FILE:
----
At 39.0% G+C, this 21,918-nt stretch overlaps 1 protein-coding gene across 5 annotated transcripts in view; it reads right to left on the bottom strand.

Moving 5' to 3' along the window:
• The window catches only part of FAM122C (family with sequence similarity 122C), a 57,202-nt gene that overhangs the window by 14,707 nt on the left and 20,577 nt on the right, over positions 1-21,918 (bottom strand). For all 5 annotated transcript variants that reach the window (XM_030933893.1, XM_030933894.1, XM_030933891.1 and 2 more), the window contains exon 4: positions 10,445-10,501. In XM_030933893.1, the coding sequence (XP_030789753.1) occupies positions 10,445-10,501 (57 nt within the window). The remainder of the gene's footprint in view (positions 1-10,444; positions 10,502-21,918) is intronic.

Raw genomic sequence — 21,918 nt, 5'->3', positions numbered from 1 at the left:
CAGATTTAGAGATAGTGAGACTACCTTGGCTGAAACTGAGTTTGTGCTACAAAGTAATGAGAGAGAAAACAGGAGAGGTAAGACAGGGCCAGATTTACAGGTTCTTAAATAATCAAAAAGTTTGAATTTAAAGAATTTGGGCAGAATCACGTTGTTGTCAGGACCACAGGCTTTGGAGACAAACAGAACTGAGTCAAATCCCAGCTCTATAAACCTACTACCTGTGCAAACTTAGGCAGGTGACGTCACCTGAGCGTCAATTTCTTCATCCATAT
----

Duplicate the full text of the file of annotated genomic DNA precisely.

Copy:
At 39.0% G+C, this 21,918-nt stretch overlaps 1 protein-coding gene across 5 annotated transcripts in view; it reads right to left on the bottom strand.

Moving 5' to 3' along the window:
• The window catches only part of FAM122C (family with sequence similarity 122C), a 57,202-nt gene that overhangs the window by 14,707 nt on the left and 20,577 nt on the right, over positions 1-21,918 (bottom strand). For all 5 annotated transcript variants that reach the window (XM_030933893.1, XM_030933894.1, XM_030933891.1 and 2 more), the window contains exon 4: positions 10,445-10,501. In XM_030933893.1, the coding sequence (XP_030789753.1) occupies positions 10,445-10,501 (57 nt within the window). The remainder of the gene's footprint in view (positions 1-10,444; positions 10,502-21,918) is intronic.

Raw genomic sequence — 21,918 nt, 5'->3', positions numbered from 1 at the left:
CAGATTTAGAGATAGTGAGACTACCTTGGCTGAAACTGAGTTTGTGCTACAAAGTAATGAGAGAGAAAACAGGAGAGGTAAGACAGGGCCAGATTTACAGGTTCTTAAATAATCAAAAAGTTTGAATTTAAAGAATTTGGGCAGAATCACGTTGTTGTCAGGACCACAGGCTTTGGAGACAAACAGAACTGAGTCAAATCCCAGCTCTATAAACCTACTACCTGTGCAAACTTAGGCAGGTGACGTCACCTGAGCGTCAATTTCTTCATCCATAT